United States -  Washington DC

Washington, D.C. holds a worldwide reputation as a cosmopolitan city rich in museums, monuments, and culture, bustling with political power. As the nation’s hub of political affairs, the city is the center of governmental action and policy in the U.S. From Capitol Hill to Embassy Row, the National Mall, and historic Georgetown; the Washington metropolitan area also boasts a diverse concentration of national and international organizations and associations. A number of major universities, educational agencies, healthcare institutions, and museums are located within the market. The Washington, D.C. area's hotels occupancy and average rate (ADR) levels have risen over the past several years; the collection of corporate, government, and educational institutions continues to support an economy that is relatively resilient to major downturns on a national level.

Tourism continues to be a strong component of demand for area hotels; however, the Washington, D.C. area's major driver of room-night demand remains the federal government. The volume of travel related to government activity, complemented by steady tourism demand, sustained occupancy levels in the mid-60s, even during the market's slowest years. ADR growth among the midscale to upscale hotels is largely tied to the federal per-diem rate, which is set annually. Occupancy and ADR illustrated strong growth trends in 2017, as the convention activity remained healthy and the Presidential Inauguration and Women's March created a significant amount of compression. RevPAR should be expected to correct itself in the 2018 and 2019 years from the inflated performance of 2017 given the lack of these major events, as well as a softer convention calendar.

The new supply within the metropolitan area is expected to contribute to the forecasted trends over the next several years. In 2017, more than 2,200 rooms entered the greater D.C. market area, and this trend is likely to continue. In addition to the new development projects proposed for the market, rebranding and conversion projects are on the rise, which certainly has the potential to change the hotel market dynamics in certain submarkets. While the advent of new supply is likely to constrain overall market growth, much of the new supply and conversion projects within the District fall into the  luxury or upper-upscale hotel class categories that typically operate at higher ADRs, which should help to mitigate rate declines.

Transaction activity over the past year has demonstrated investor confidence in the market. The quality assets in long-standing, reputable neighborhoods continue to command strong prices, as evidenced by the sales in Northwest. Most recently, and after being marketed for some time given the extent of renovations necessary, the Beacon Hotel & Corporate Quarters sold in late February 2018 for $291,457 per key. Within the District, limited available land leads investors and developers looking to renovate, rebrand, or reposition existing hotels within the market. Areas outside of the District, such as Arlington in Virginia, have recorded strong per-key transactions, as well, with the sales of the Westin Crystal City and Marriott Key Bridge. The outlook for hotel investment and underlying values remains positive for the Washington, D.C. metropolitan area.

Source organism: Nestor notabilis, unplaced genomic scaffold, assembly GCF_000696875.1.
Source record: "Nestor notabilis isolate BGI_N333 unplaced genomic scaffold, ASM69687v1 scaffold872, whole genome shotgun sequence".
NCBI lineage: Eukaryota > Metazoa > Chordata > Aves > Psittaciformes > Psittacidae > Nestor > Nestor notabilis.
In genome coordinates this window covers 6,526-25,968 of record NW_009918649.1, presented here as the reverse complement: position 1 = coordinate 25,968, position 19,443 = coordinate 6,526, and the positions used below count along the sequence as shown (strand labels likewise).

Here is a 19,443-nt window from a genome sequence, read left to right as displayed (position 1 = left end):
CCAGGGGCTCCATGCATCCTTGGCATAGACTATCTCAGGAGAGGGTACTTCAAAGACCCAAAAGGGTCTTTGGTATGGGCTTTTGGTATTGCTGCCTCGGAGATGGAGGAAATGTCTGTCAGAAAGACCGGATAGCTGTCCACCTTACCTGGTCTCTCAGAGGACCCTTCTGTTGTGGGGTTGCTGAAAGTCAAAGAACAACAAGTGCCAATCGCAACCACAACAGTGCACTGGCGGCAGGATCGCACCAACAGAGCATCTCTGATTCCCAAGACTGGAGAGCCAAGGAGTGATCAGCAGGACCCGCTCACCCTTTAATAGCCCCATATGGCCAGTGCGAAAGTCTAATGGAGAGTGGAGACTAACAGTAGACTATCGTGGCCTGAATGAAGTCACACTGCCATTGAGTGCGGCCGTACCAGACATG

* Although the HVI cannot tell you what a particular hotel is worth, it does provide excellent “big picture” data, indicating which market areas are experiencing positive trends, and thus may present good investment opportunities. The HVI for the U.S. is a measure of the strength of the lodging industry as a whole and, specifically, the hospitality investment market. The HVI for the various identified markets can provide a basis to evaluate and compare different geographic regions. For more insight on the limitations and applicability of the HVI, please read the message on the HVI home page by clicking on the graphic at the top of this page.

Change In Value For Market:

Legend
Significant Value Increase: Greater than +10%
Moderate Value Increase: Between +3% and +10%
Stable Values: Between -3% and +3%
Moderate Value Decline: Between -3% and -10%
Significant Value Decline: Less than -10%

Washington DC RevPAR Change

Washington DC RevPAR

Year RevPAR
2007 102.27
2008 102.56
2009 93.76
2010 96.15
2011 97.53
2012 97.05
2013 95.52
2014 100.53
2015 100.26
2016 110.73
2017 115.06
2018 (f) 113.94
2019 (f) 114.52
2020 (f) 116.82

For more information, please contact:

Chelsey Leffet
[email protected]
  • +1 202 434-8793 (w)
  • +1 302 740-2772 (m)